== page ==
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Meta Vacation Day 1-2: Taroko National Park

After more than 24hrs of travel from Pittsburgh to Taipei, Taiwan, I touch down and find that we are to engage in a vacation within a vacation (meta-vacation!) off to the mountainous Taroko National Park (太魯閣國家公園) in the eastern part of Taiwan in Hualien (花蓮).

As an aside, JAL is awesome. They had ice cream with dinner. Ice cream. Also, I watched Die Hard in Japanese dubs, which was trippy since the movie is incredibly American. Also this:

Platina Jazz vol 3 at JAL

JAL's fine taste in music: Platina Jazz 3

Platina Jazz vol 3 as an inflight music selection? Awesome. As another aside, if you haven’t listened to Rasmus Faber’s Platina Jazz vol. 3 (or 1-2 for that matter), go do so now. I’ll wait.


After passing out for a few, jet-lagged hours, we ate some delicious, delicious (and cheap! 5 people for about 300NT = $10) Taiwanese breakfast:

Taiwanese Breakfast

Delicious and hella cheap.


Then we got on the train for about 2hrs to Hualien, passing through the mountains that bisect the middle of Taiwan.

Train to Hualien

Long train running.

Of course, had some pork chop bento on the train. From what I’ve been told, it’s a common thing to eat bento on trains, kinda like eating hot dogs in baseball stadiums. It’s a similar thing in Japan as well.

Train bento

Mobile Pork Bento

When we actually got to Hualien, we rented a car and headed into the mountains to reach Taroko National Park. Taroko apparently refers to one of the 16 indigenous tribes that populated Taiwan before the Chinese came over. Its influences can be seen in the hotel we stayed at, the Leader Village Taroko (立德布洛灣山月村).

Leader Village Taroko

Leader Village Taroko

Right when you pull up, there are a bunch of tribal decorations and the like, including a shout-out to Asian darling Jeremy Lin:

Taroko Jeremy Lin

Taroko Jeremy Lin gets all the Taroko ladies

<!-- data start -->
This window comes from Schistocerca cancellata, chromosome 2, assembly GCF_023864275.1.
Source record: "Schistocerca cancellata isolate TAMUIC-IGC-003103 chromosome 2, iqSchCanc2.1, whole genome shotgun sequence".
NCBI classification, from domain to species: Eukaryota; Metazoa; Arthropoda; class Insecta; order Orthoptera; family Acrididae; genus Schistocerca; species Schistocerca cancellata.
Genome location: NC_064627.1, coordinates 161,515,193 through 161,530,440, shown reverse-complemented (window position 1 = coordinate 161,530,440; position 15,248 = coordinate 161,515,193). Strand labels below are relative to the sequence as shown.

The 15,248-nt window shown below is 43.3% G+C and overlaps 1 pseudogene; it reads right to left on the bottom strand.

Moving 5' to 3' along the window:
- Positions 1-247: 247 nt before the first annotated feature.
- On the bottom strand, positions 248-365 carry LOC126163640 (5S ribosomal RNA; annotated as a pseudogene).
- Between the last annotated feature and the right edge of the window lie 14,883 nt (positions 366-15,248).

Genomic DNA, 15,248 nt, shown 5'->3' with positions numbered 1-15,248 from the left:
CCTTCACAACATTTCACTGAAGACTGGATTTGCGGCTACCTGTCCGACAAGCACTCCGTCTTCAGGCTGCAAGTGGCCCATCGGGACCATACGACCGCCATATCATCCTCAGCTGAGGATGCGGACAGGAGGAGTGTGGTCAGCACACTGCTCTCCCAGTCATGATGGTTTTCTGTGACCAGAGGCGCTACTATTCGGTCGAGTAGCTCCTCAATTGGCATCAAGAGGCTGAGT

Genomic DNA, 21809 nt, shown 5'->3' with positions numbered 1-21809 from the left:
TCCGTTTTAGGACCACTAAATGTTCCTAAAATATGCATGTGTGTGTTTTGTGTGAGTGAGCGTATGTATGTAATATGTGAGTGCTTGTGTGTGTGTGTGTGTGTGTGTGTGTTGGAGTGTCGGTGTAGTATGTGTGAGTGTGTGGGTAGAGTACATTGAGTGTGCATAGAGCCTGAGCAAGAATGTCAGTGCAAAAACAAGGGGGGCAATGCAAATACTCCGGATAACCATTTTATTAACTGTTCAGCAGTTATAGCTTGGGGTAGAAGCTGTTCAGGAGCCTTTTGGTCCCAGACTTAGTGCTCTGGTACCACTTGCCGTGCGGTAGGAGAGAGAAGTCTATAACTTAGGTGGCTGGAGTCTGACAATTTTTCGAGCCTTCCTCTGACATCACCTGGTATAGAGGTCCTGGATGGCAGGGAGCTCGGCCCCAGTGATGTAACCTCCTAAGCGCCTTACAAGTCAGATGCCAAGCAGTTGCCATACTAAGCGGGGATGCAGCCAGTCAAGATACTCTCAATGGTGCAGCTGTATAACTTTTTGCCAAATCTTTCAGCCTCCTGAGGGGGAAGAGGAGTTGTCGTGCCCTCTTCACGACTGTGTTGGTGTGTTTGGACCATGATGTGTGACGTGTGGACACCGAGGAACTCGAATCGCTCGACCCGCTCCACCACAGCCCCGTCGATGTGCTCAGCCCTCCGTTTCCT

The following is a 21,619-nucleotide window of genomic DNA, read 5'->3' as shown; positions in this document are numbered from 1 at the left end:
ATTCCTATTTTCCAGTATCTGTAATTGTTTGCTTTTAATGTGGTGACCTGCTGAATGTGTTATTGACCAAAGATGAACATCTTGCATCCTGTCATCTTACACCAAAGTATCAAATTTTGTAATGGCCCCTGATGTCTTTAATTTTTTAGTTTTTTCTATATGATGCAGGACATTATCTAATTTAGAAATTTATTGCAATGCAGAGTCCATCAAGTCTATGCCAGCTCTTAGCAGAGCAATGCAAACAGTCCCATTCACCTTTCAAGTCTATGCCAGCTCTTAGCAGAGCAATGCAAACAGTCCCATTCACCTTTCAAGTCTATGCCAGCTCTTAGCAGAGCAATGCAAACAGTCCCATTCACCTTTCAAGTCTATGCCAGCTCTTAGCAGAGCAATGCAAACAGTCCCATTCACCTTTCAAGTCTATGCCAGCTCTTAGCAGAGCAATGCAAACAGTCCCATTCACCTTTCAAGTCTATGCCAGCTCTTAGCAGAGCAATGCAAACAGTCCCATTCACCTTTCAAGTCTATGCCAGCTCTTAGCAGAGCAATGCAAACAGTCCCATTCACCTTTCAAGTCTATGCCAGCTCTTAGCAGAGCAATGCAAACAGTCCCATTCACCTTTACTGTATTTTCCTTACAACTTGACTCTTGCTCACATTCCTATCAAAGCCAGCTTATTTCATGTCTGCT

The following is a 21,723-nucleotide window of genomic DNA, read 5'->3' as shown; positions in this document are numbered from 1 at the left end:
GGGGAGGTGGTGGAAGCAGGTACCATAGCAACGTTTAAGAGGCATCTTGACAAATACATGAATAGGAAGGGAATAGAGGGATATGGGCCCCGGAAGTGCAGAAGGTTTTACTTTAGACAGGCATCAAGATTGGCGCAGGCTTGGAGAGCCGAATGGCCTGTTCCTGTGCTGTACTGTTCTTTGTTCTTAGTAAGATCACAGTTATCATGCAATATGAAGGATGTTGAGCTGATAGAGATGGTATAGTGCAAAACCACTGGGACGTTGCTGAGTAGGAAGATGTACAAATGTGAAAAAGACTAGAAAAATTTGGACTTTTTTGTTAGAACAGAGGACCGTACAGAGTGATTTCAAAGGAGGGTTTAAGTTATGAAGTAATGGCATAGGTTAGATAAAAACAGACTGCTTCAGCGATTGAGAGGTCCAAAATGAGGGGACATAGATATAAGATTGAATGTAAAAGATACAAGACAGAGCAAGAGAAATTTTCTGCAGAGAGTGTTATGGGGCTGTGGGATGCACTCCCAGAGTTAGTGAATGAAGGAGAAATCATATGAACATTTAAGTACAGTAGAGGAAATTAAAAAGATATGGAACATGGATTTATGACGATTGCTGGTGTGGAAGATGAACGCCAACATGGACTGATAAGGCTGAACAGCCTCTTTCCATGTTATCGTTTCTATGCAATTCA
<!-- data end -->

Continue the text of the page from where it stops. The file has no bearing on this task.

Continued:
This hotel is actually split up into a main lobby and a bunch of wood cabins of varying sizes. Our hotel room is actually really nice and spacious, easily accommodating our party of 5. The cabins are well-equipped as well, with TVs, A/C, nice showers, and the like. Best part is that even way up in the mountains, we still have internet access (which I’m using right now to write this up)!

Inside the hotel room

Spacious and Connected

Dinner at the hotel also had the mountain influences, with mountain pig, yams, mushrooms, and rice cooked inside a bamboo shoot, which is awesome.

Mountain Dinner

Mountain Dinner

I noticed during dinner that there actually are quite a few foreigners (read: white people) also staying at the hotel. I’m thinking that this area is actually really popular for tourists for whatever reason. Later on, we actually saw the narrow, dangerous mountain roads positively packed with tour buses (and this is during the spring, when kids are in school), so I guess Taroko National Park is really popular.

After getting some real sleep (for the first time in a while), we woke up to the sun actually shining. In Taiwan right now it’s the rainy season and so far it’s been cloudy and humid the entire time.

Sun shining on the hotel

Sun shining on the hotel

After eating breakfast, we headed out to visit the neighboring areas. On one of the trails near the hotel, I saw this spectacle:

What a spectacle, except for the (damn) dam.

What a spectacle, except for the (damn) dam.

The sign says: “What a spectacle, except for the dam”. To be fair, it’s a nice view that would definitely be improved with the removal of the dam. Also this sign:

Smooth all over the body.

Smooth all over the body.

Aw yeah.

We hit Qingshui (Cingshuei) Cliff (清水斷崖), which the description states as one of the “Eight Wonders of Taiwan”.

Qingshui Cliffs

Qingshui Cliffs

There’s a trail near the cliffs which takes you down to a beach nearby which faces the Pacific Ocean, since this is the eastern coast of Taiwan, after all.

We also hit another of the “7 Wonders of Asia” (I really wanna see these lists), Taroko Gorge, which the park is named after.

Taroko Gorge

Taroko Gorge

The picture doesn’t really do it justice, but the Gorge is amazing. It’s hard to see, but the gorge is actually really deep and there’s a river that rushes through at the bottom.

We then headed to Tiansheng (天祥) f0r lunch, then climbed the nearby Xiangde Temple (祥德寺) to see the sights from a better vantage point.

Xiangde Temple

Xiangde Temple

As in the pic above, the temple is actually on a hill. When you climb the temple, at the top there’s this pagoda:


Pagoda at the Top

We climbed the pagoda to then get an even better view of the surrounding area. Reminds me a bit of Game of Death, kinda expected to fight a boss with each level we climbed, with the Final Boss at the top. For those too lazy to grind, here’s (spoiler!) the view from the top:

View from the top

View from the seat of the Final Boss

As my reward for beating the Final Boss, I got this Epic Mount:

Epic Mount

Hi ho!

Posted in Taiwan Travel.

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